Scholarly
    Communications Project


Document Type:Master's Thesis
Name:Daniel S Dorsel
Email address:ddorsel@vt.edu
URN:1998/00785
Title:Spring Hollow Reservoir: Application of a two-dimensional water quality model
Degree:Master of Science
Department:Civil and Environmental Engineering
Committee Chair: John C Little
Chair's email:jcl@vt.edu
Committee Members:Dan Gallagher
Robert Hoehn
Keywords:modeling, water treatment, reservoir
Date of defense:June 12, 1998
Availability:Release the entire work for Virginia Tech access only.
After one year release worldwide only with written permission of the student and the advisory committee chair.

Abstract:

The BETTER water quality model, created by TVA, was used to model the temperature and dissolved oxygen (DO) in Spring Hollow Reservoir. The water balance consisted of pump discharge from the Roanoke River, runoff, releases at the dam, leakage, and storage. The geometry of the reservoir was represented by four columns and a variable number of five-foot layers. Through a sensitivity analysis, the parameters that influenced temperature and DO the most were determined. Temperature was then calibrated to a subset of the 19-month simulation period by systematically varying the most sensitive parameters. DO was calibrated to the entire simulation period due to the young age of the reservoir and the inconsistent inflow rates and timing. The verification process showed that the model reasonably reproduced the seasonal temperature patterns. By varying the sediment oxygen demand temporally and spatially, the model depicted the gradual hypolimnetic oxygen depletion in the reservoir. The model results suggest that the inflow organics and subsequent settling and accumulation are key factors in the DO depletion rate. Therefore, to enhance water quality conditions in the reservoir, a monitoring system in the Roanoke River should be installed with filling carried out when water quality in the river is optimal. For future modeling purposes, this research indicated that the model was very sensitivity to meteorological data, especially in determining temperature. Thus, a weather station located at the reservoir would permit collection of more accurate meteorological data, leading to greater confidence in the interpretation of the model predictions.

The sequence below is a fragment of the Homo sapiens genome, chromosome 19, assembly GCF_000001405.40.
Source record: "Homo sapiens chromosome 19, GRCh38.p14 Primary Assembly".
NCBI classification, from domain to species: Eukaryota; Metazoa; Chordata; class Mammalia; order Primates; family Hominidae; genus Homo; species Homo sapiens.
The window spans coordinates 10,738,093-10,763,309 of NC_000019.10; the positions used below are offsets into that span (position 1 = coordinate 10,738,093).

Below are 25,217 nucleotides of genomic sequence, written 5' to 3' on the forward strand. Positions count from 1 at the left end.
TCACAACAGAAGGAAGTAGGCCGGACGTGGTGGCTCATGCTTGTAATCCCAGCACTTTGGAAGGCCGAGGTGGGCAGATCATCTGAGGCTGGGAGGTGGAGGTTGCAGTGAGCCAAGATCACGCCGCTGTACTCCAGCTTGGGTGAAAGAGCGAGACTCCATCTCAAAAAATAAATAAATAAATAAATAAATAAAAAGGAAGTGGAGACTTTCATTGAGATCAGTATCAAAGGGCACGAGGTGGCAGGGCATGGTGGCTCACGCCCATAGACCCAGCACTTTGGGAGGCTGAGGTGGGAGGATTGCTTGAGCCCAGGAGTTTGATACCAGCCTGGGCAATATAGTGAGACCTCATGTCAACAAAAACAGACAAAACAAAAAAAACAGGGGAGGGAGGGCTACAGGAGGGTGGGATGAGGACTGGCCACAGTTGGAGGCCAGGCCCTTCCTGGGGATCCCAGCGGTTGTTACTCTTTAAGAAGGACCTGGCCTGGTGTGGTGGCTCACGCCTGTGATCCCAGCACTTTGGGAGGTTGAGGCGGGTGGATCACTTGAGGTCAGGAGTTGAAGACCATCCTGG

List of Attached Files

DDFIGURES.PDF DDRESUME.PDF DDTABLES.PDF
DDTHESIS.PDF

At the author's request, all materials (PDF files, images, etc.) associated with this ETD are accessible from the Virginia Tech network only.


The author grants to Virginia Tech or its agents the right to archive and display their thesis or dissertation in whole or in part in the University Libraries in all forms of media, now or hereafter known. The author retains all proprietary rights, such as patent rights. The author also retains the right to use in future works (such as articles or books) all or part of this thesis or dissertation.